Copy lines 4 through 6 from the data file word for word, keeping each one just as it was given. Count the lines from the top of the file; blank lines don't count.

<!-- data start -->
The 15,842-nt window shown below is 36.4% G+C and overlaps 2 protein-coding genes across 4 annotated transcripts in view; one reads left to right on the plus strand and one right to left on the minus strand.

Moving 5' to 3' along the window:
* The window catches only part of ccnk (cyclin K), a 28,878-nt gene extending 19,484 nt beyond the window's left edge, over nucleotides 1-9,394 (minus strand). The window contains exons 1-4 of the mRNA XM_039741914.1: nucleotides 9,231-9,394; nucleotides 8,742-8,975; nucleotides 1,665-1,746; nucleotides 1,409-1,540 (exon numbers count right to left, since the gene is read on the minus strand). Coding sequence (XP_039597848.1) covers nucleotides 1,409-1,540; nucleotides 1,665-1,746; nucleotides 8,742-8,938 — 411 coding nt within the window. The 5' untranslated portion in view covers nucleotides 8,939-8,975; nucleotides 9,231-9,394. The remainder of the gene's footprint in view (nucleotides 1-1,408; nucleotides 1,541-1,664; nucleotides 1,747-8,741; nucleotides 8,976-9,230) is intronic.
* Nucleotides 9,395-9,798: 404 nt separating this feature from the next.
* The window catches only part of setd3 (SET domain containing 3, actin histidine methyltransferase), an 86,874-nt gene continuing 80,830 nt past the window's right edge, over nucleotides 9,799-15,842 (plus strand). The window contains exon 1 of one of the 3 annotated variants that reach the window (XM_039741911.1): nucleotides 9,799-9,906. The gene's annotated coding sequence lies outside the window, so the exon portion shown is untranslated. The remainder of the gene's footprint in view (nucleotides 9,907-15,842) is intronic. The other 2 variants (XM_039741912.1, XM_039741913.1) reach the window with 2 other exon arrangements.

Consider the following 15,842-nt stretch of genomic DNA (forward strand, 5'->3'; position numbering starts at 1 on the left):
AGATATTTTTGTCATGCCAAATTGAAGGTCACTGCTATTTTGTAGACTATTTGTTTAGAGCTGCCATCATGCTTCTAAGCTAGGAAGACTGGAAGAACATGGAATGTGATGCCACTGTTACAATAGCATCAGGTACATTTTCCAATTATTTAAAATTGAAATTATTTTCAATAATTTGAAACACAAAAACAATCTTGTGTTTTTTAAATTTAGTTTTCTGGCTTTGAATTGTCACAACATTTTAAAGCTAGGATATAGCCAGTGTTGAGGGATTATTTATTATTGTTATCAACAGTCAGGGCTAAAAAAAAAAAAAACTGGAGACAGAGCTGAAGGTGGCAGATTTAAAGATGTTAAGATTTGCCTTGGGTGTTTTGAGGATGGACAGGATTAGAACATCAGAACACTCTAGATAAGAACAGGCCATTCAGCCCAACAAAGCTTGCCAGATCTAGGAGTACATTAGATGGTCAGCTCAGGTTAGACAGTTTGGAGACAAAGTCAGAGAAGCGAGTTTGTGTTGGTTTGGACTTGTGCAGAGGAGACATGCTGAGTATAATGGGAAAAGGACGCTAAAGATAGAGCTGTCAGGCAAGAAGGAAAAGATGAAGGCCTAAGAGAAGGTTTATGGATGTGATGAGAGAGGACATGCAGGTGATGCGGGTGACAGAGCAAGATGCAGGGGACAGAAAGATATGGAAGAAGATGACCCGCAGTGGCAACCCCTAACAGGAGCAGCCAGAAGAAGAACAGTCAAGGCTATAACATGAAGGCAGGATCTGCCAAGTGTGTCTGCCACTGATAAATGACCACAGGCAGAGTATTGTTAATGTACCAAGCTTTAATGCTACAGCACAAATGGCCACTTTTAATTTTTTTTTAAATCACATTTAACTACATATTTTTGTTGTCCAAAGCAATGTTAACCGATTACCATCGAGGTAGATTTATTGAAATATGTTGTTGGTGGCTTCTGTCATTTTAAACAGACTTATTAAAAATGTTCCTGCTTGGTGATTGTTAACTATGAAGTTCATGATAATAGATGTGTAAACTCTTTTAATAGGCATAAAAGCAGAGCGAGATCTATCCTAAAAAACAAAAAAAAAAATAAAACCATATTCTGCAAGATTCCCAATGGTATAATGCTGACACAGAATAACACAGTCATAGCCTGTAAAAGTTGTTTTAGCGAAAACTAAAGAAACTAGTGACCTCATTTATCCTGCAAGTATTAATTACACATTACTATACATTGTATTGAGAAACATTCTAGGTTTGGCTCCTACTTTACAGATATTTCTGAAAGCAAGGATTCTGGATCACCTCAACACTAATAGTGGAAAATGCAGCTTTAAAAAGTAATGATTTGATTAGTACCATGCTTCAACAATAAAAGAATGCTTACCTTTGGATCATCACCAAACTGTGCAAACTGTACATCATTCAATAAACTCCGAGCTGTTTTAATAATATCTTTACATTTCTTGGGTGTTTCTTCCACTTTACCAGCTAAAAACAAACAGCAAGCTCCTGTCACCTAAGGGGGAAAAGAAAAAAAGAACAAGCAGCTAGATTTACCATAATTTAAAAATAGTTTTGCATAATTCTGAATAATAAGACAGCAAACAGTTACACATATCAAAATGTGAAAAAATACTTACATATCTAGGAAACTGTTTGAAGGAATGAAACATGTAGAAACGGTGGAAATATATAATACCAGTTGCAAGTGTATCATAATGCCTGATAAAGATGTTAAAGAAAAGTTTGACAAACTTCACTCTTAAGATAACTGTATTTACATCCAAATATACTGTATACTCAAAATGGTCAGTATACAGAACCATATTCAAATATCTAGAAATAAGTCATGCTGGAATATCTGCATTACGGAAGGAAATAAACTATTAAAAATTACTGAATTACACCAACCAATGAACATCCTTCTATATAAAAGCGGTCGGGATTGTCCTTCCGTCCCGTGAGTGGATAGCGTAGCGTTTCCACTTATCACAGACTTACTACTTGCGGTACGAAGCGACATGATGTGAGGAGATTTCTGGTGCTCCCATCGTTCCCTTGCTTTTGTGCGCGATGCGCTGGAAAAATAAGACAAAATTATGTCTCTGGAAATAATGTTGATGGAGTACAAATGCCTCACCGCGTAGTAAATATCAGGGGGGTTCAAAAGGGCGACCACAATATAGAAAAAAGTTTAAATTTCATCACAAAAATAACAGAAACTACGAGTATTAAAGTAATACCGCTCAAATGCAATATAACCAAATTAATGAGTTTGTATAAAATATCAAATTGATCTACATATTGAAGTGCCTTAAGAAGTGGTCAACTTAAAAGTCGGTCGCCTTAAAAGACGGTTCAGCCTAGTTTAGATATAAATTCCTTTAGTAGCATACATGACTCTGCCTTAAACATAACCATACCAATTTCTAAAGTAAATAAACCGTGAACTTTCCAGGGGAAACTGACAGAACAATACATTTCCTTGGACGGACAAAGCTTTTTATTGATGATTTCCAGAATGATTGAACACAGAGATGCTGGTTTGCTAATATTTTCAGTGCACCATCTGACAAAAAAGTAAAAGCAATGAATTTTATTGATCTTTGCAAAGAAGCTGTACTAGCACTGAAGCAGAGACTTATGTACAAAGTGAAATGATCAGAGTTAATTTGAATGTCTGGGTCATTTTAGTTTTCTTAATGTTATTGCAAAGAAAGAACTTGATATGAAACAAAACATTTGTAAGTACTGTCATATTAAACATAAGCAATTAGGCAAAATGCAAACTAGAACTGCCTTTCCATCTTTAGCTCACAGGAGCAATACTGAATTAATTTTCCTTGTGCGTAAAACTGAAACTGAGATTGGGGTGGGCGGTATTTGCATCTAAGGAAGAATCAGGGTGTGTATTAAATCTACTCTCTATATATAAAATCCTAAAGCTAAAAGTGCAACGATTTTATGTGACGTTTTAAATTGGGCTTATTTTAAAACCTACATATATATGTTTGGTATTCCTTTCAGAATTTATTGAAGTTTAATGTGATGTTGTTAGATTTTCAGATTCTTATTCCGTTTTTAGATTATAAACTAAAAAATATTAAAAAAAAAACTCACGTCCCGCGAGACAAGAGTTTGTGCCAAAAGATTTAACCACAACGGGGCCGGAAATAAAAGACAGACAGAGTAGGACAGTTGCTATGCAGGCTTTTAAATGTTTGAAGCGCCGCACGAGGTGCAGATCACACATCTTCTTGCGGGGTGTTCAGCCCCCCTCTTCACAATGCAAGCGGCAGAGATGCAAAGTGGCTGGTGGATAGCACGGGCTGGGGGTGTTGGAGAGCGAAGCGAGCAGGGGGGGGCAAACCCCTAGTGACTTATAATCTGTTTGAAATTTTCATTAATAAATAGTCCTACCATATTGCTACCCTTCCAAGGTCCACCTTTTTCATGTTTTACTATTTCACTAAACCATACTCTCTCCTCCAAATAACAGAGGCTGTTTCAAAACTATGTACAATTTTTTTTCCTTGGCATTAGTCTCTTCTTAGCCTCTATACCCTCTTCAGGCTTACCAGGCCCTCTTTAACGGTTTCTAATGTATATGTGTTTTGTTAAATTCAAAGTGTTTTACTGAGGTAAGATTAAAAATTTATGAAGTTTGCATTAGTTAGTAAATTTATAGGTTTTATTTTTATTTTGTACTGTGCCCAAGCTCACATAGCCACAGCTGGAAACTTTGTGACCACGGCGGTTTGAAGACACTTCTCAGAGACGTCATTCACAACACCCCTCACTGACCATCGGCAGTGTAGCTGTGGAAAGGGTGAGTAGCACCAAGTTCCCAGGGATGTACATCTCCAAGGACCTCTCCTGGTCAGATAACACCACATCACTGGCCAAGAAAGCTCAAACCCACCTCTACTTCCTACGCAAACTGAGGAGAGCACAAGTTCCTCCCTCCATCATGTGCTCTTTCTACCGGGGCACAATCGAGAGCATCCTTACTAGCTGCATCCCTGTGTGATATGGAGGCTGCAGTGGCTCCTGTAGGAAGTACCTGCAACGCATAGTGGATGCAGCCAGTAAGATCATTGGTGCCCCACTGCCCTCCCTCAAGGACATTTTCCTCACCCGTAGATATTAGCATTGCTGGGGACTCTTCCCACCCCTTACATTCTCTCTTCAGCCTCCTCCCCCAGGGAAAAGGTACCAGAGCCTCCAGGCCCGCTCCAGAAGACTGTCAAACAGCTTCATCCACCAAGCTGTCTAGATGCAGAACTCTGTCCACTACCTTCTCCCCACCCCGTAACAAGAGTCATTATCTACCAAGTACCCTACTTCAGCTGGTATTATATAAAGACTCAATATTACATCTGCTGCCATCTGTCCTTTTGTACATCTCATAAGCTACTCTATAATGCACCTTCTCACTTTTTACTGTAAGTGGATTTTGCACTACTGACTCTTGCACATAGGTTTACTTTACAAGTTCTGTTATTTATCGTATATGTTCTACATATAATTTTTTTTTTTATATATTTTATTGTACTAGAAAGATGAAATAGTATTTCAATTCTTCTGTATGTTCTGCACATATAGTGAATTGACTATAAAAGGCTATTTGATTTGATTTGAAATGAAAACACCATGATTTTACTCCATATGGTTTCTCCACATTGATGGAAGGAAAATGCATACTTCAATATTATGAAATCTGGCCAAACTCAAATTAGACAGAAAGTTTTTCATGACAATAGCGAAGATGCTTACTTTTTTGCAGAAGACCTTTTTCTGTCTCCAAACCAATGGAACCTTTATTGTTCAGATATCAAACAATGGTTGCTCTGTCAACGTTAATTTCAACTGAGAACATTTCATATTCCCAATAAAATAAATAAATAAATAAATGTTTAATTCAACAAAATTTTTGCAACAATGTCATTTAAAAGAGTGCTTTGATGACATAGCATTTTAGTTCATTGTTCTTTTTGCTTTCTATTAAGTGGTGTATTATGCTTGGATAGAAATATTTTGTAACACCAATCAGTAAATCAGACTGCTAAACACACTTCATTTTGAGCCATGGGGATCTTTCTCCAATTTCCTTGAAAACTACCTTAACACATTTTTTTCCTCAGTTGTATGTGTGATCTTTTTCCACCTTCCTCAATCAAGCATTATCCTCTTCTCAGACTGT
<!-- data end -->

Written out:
* Nucleotides 9,395-9,798: 404 nt separating this feature from the next.
* The window catches only part of setd3 (SET domain containing 3, actin histidine methyltransferase), an 86,874-nt gene continuing 80,830 nt past the window's right edge, over nucleotides 9,799-15,842 (plus strand). The window contains exon 1 of one of the 3 annotated variants that reach the window (XM_039741911.1): nucleotides 9,799-9,906. The gene's annotated coding sequence lies outside the window, so the exon portion shown is untranslated. The remainder of the gene's footprint in view (nucleotides 9,907-15,842) is intronic. The other 2 variants (XM_039741912.1, XM_039741913.1) reach the window with 2 other exon arrangements.

Consider the following 15,842-nt stretch of genomic DNA (forward strand, 5'->3'; position numbering starts at 1 on the left):